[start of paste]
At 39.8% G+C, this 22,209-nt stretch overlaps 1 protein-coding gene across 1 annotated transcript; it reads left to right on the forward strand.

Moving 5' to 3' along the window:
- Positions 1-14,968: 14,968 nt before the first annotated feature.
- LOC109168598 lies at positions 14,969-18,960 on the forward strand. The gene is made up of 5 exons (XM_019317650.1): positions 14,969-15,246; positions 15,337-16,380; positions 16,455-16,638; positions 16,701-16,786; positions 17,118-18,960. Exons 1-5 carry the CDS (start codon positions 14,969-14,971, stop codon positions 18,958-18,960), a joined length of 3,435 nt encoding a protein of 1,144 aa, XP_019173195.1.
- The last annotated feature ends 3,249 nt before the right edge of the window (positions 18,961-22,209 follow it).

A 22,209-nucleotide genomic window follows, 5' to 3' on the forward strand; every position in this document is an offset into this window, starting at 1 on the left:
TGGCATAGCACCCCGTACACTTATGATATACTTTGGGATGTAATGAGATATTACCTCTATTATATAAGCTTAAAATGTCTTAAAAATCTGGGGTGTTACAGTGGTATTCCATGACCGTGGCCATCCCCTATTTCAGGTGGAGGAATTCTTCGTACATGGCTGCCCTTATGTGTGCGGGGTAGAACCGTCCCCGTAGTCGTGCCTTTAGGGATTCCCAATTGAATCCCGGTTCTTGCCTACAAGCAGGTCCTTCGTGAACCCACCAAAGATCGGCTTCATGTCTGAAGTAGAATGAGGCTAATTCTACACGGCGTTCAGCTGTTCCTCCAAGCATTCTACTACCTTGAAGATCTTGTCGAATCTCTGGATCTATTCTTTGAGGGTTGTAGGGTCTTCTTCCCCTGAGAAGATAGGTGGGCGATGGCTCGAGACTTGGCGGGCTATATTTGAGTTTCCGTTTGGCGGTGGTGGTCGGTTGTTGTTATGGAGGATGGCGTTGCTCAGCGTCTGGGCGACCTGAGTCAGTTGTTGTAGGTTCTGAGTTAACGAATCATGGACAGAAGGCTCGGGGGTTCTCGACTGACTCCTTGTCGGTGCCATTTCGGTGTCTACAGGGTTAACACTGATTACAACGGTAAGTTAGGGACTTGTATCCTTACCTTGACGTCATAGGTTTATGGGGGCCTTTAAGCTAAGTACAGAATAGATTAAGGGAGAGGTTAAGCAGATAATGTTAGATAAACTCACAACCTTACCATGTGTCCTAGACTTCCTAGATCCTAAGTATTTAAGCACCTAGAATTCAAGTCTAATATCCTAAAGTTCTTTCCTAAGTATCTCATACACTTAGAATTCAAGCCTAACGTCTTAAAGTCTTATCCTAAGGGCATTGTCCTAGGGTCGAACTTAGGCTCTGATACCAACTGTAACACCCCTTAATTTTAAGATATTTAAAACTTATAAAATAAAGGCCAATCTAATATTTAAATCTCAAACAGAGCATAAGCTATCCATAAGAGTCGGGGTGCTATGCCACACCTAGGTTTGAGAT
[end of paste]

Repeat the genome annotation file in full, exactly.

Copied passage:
At 39.8% G+C, this 22,209-nt stretch overlaps 1 protein-coding gene across 1 annotated transcript; it reads left to right on the forward strand.

Moving 5' to 3' along the window:
- Positions 1-14,968: 14,968 nt before the first annotated feature.
- LOC109168598 lies at positions 14,969-18,960 on the forward strand. The gene is made up of 5 exons (XM_019317650.1): positions 14,969-15,246; positions 15,337-16,380; positions 16,455-16,638; positions 16,701-16,786; positions 17,118-18,960. Exons 1-5 carry the CDS (start codon positions 14,969-14,971, stop codon positions 18,958-18,960), a joined length of 3,435 nt encoding a protein of 1,144 aa, XP_019173195.1.
- The last annotated feature ends 3,249 nt before the right edge of the window (positions 18,961-22,209 follow it).

A 22,209-nucleotide genomic window follows, 5' to 3' on the forward strand; every position in this document is an offset into this window, starting at 1 on the left:
TGGCATAGCACCCCGTACACTTATGATATACTTTGGGATGTAATGAGATATTACCTCTATTATATAAGCTTAAAATGTCTTAAAAATCTGGGGTGTTACAGTGGTATTCCATGACCGTGGCCATCCCCTATTTCAGGTGGAGGAATTCTTCGTACATGGCTGCCCTTATGTGTGCGGGGTAGAACCGTCCCCGTAGTCGTGCCTTTAGGGATTCCCAATTGAATCCCGGTTCTTGCCTACAAGCAGGTCCTTCGTGAACCCACCAAAGATCGGCTTCATGTCTGAAGTAGAATGAGGCTAATTCTACACGGCGTTCAGCTGTTCCTCCAAGCATTCTACTACCTTGAAGATCTTGTCGAATCTCTGGATCTATTCTTTGAGGGTTGTAGGGTCTTCTTCCCCTGAGAAGATAGGTGGGCGATGGCTCGAGACTTGGCGGGCTATATTTGAGTTTCCGTTTGGCGGTGGTGGTCGGTTGTTGTTATGGAGGATGGCGTTGCTCAGCGTCTGGGCGACCTGAGTCAGTTGTTGTAGGTTCTGAGTTAACGAATCATGGACAGAAGGCTCGGGGGTTCTCGACTGACTCCTTGTCGGTGCCATTTCGGTGTCTACAGGGTTAACACTGATTACAACGGTAAGTTAGGGACTTGTATCCTTACCTTGACGTCATAGGTTTATGGGGGCCTTTAAGCTAAGTACAGAATAGATTAAGGGAGAGGTTAAGCAGATAATGTTAGATAAACTCACAACCTTACCATGTGTCCTAGACTTCCTAGATCCTAAGTATTTAAGCACCTAGAATTCAAGTCTAATATCCTAAAGTTCTTTCCTAAGTATCTCATACACTTAGAATTCAAGCCTAACGTCTTAAAGTCTTATCCTAAGGGCATTGTCCTAGGGTCGAACTTAGGCTCTGATACCAACTGTAACACCCCTTAATTTTAAGATATTTAAAACTTATAAAATAAAGGCCAATCTAATATTTAAATCTCAAACAGAGCATAAGCTATCCATAAGAGTCGGGGTGCTATGCCACACCTAGGTTTGAGAT